Steve recalls needing to rely heavily on his wife and family to help him get through his cancer treatment. “She probably worked twice as hard while I was sick, because I couldn’t do much,” he says. ”She had to go to work and she had to take care of the kids.” While Steve could spend time with his kids, there were a lot things that he just couldn’t do, like play with his kids in the cold, because he couldn’t risk getting a cold with his weakened immune system. “So she took on a lot of everything until I was better,” he says.
Any Steve has some wise words of advice for couples going through similar situations: Remember to be kind. “The one thing you’ve got to realize is to make sure you say please and you gotta make sure you say thank you,” Steve adds, with a chuckle. “You gotta make sure that you care and that you know she’s doing a lot. And you can’t just be like, well, I’m sick. You’re not the only one going through it.”
Finding Support from Other Cancer Patients Helped a Lot
“It was a little weird being the youngest guy,” Steve recalls of his experience in the chemo room. ”I remember being in there my first time and being scared. And people would joke and talk with me and they really, really helped. And then you do the same for the next person that comes in that’s never done it before. You really do get to know those people you sit with.” Steve found it very helpful to be able to talk with other patients, as they all had something in common: They were all trying to get through their cancer treatments. Other patients knew what it was like to be going through treatment, especially since many were experiencing the same types of side effects, worries or frustrations. “You have your family. They’re there to support you. They love you,” Steve explains. “They try to help you, but they’re not going through it, so they don’t know. Those people in that (chemo) room become really close to you in a short period of time, because you get to talk and about what’s happening. You all have cancer. You all figure it out together.” Steve was very thankful for that support, adding “”When you’re in that room getting chemotherapy, you’re in a room full of people, that all have one thing in common. And you talk about it. And it’s therapy.”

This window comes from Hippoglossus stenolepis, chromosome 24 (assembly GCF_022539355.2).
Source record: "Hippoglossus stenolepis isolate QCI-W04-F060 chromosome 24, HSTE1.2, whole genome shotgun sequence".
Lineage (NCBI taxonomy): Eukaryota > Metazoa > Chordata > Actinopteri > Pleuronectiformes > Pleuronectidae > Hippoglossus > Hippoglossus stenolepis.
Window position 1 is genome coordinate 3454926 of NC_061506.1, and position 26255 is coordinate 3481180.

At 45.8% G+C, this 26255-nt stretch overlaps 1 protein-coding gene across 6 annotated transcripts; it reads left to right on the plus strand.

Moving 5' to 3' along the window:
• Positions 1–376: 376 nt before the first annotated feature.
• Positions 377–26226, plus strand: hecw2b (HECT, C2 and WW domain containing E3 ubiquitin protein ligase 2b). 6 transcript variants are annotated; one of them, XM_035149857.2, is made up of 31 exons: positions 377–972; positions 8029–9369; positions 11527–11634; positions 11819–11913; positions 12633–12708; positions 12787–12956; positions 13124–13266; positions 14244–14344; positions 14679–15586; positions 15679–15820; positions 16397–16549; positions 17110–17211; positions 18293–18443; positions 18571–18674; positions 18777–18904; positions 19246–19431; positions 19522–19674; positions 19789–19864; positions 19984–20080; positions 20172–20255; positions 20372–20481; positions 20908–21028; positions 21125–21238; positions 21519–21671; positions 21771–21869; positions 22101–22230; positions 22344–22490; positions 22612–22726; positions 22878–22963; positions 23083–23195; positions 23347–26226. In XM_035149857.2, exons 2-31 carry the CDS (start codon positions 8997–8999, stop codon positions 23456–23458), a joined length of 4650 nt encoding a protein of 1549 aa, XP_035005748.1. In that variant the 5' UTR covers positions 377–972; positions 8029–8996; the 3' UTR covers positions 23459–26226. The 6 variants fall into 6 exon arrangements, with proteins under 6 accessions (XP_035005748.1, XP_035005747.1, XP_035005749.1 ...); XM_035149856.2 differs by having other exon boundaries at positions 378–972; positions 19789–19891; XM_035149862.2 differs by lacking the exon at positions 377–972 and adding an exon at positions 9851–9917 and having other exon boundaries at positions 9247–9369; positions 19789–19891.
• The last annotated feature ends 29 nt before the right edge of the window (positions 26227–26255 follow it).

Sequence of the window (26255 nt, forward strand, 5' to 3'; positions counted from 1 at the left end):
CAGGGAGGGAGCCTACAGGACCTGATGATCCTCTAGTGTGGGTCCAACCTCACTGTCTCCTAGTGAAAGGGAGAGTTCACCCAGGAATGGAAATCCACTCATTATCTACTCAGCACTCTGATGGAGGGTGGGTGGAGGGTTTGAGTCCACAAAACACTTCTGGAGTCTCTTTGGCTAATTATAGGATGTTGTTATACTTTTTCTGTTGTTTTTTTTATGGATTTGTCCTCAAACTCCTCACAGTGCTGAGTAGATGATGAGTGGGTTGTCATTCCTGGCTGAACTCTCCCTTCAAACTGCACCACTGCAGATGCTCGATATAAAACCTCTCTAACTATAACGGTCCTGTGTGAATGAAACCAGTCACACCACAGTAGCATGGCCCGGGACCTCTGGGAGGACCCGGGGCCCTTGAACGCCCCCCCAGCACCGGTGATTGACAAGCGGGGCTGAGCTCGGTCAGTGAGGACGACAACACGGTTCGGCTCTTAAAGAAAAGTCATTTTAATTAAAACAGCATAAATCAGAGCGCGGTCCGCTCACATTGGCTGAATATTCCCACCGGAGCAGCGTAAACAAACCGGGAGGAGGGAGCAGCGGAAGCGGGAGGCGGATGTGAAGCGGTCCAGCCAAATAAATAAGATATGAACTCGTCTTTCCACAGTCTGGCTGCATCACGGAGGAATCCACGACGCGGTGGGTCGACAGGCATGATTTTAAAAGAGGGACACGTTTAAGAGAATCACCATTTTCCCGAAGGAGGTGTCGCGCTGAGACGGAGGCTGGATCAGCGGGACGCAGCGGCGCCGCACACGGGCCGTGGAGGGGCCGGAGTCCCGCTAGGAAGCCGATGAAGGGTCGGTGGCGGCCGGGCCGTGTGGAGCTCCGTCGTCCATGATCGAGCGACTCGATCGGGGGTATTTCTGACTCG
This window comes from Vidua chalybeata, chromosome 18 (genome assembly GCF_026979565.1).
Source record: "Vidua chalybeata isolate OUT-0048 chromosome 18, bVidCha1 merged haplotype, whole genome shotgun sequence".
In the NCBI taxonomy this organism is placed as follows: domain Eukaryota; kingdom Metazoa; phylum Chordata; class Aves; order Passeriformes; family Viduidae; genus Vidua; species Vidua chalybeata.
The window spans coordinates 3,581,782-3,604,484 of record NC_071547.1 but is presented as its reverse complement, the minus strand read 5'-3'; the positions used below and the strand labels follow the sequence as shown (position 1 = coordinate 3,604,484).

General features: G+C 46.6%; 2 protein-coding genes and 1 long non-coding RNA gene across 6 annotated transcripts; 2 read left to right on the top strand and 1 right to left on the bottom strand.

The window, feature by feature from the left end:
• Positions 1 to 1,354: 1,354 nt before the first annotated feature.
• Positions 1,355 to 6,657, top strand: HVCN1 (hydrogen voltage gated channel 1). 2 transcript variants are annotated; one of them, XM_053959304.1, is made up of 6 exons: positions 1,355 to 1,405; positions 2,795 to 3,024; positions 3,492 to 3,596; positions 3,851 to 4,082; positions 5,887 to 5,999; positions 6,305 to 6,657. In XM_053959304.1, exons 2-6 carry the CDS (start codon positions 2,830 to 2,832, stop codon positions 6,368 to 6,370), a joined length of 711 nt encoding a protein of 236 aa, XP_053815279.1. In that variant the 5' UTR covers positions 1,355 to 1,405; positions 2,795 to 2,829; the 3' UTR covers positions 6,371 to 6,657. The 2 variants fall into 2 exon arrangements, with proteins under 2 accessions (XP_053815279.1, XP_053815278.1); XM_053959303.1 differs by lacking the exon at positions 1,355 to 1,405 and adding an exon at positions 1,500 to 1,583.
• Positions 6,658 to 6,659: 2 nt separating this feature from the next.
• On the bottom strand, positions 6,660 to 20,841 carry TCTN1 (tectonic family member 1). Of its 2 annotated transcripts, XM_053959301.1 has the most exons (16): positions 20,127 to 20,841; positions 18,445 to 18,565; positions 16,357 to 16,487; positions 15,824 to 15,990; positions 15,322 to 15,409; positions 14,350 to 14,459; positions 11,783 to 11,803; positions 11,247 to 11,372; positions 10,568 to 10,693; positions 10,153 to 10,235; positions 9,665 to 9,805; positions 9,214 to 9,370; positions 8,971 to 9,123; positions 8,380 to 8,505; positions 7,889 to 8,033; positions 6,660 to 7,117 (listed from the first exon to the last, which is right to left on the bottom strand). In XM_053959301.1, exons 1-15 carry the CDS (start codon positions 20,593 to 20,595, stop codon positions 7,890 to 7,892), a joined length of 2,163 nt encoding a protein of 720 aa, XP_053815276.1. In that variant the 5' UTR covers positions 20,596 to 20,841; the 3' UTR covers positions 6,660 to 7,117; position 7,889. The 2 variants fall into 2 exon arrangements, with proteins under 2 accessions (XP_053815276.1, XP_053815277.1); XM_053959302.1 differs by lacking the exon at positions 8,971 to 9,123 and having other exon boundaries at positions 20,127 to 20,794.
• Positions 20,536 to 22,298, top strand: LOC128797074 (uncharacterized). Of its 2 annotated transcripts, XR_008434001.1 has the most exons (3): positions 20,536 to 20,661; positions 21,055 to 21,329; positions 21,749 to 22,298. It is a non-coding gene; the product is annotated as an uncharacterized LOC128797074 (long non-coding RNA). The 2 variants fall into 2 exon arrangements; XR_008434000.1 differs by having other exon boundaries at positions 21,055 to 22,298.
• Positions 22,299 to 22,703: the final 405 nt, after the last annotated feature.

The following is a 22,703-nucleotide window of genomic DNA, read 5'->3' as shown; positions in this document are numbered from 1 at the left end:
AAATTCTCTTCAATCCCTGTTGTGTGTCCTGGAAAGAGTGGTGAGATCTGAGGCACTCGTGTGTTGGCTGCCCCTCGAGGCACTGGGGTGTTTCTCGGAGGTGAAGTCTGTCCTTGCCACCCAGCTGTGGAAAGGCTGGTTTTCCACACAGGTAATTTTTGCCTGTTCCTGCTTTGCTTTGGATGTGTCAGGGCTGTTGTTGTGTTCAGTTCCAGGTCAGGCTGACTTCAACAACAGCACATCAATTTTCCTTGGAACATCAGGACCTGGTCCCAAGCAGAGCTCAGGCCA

Life After Cancer – It Takes Time
Steve says he feels good now, but that he still has bouts where he runs out of energy. “Sometimes you’ll be great, your energy will be great. You’ll feel like you’ve built back up your energy,” he says. “And then all of a sudden you’ll hit your wall and you just need to remember that that’s part of it.No matter how far out you think you are, and that I should be better, you got to remember that we poisoned my body for the better part of a year. It just takes time.”
As Steve continues on his road to recovery from cancer, he remains philosophical and puts his journey with it into perspective. “It takes awhile to get back to normal, and you might not ever be exactly the same, which is okay. I’m still alive, you know. There’s that,” he says with a chuckle.
Learn more about blood cancer types – visit the Hematology and Blood Cancer page.
Read more about Hodgkin and Non-Hodgkin Lymphoma.